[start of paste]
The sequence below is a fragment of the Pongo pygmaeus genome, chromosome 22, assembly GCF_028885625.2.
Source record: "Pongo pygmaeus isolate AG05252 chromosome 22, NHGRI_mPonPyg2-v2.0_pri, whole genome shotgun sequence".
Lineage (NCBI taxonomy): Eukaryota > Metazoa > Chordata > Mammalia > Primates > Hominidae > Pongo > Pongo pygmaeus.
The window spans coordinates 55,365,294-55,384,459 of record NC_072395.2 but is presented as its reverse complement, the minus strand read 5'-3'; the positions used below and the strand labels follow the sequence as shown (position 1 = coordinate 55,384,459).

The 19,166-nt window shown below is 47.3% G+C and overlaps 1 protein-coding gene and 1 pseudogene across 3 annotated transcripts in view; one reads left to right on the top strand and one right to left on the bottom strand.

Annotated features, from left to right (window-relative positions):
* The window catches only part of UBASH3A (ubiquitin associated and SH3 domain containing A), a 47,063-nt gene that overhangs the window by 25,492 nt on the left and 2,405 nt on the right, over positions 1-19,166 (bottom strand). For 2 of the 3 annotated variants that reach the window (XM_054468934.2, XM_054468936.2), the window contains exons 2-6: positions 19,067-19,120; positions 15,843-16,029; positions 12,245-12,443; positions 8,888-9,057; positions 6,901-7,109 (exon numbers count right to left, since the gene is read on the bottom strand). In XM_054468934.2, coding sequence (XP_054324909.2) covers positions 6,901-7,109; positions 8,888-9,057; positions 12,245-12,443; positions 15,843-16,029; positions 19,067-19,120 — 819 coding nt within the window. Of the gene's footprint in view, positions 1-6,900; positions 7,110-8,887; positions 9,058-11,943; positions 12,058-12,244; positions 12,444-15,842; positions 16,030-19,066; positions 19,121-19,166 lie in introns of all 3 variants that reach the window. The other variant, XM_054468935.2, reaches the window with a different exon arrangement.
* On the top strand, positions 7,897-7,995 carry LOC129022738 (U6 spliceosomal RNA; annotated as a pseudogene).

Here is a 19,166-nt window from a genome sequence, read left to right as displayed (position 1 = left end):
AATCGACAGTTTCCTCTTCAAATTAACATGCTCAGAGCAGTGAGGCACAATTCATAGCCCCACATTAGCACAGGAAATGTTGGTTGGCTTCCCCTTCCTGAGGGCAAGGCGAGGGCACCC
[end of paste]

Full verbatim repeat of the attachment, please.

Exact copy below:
The sequence below is a fragment of the Pongo pygmaeus genome, chromosome 22, assembly GCF_028885625.2.
Source record: "Pongo pygmaeus isolate AG05252 chromosome 22, NHGRI_mPonPyg2-v2.0_pri, whole genome shotgun sequence".
Lineage (NCBI taxonomy): Eukaryota > Metazoa > Chordata > Mammalia > Primates > Hominidae > Pongo > Pongo pygmaeus.
The window spans coordinates 55,365,294-55,384,459 of record NC_072395.2 but is presented as its reverse complement, the minus strand read 5'-3'; the positions used below and the strand labels follow the sequence as shown (position 1 = coordinate 55,384,459).

The 19,166-nt window shown below is 47.3% G+C and overlaps 1 protein-coding gene and 1 pseudogene across 3 annotated transcripts in view; one reads left to right on the top strand and one right to left on the bottom strand.

Annotated features, from left to right (window-relative positions):
* The window catches only part of UBASH3A (ubiquitin associated and SH3 domain containing A), a 47,063-nt gene that overhangs the window by 25,492 nt on the left and 2,405 nt on the right, over positions 1-19,166 (bottom strand). For 2 of the 3 annotated variants that reach the window (XM_054468934.2, XM_054468936.2), the window contains exons 2-6: positions 19,067-19,120; positions 15,843-16,029; positions 12,245-12,443; positions 8,888-9,057; positions 6,901-7,109 (exon numbers count right to left, since the gene is read on the bottom strand). In XM_054468934.2, coding sequence (XP_054324909.2) covers positions 6,901-7,109; positions 8,888-9,057; positions 12,245-12,443; positions 15,843-16,029; positions 19,067-19,120 — 819 coding nt within the window. Of the gene's footprint in view, positions 1-6,900; positions 7,110-8,887; positions 9,058-11,943; positions 12,058-12,244; positions 12,444-15,842; positions 16,030-19,066; positions 19,121-19,166 lie in introns of all 3 variants that reach the window. The other variant, XM_054468935.2, reaches the window with a different exon arrangement.
* On the top strand, positions 7,897-7,995 carry LOC129022738 (U6 spliceosomal RNA; annotated as a pseudogene).

Here is a 19,166-nt window from a genome sequence, read left to right as displayed (position 1 = left end):
AATCGACAGTTTCCTCTTCAAATTAACATGCTCAGAGCAGTGAGGCACAATTCATAGCCCCACATTAGCACAGGAAATGTTGGTTGGCTTCCCCTTCCTGAGGGCAAGGCGAGGGCACCC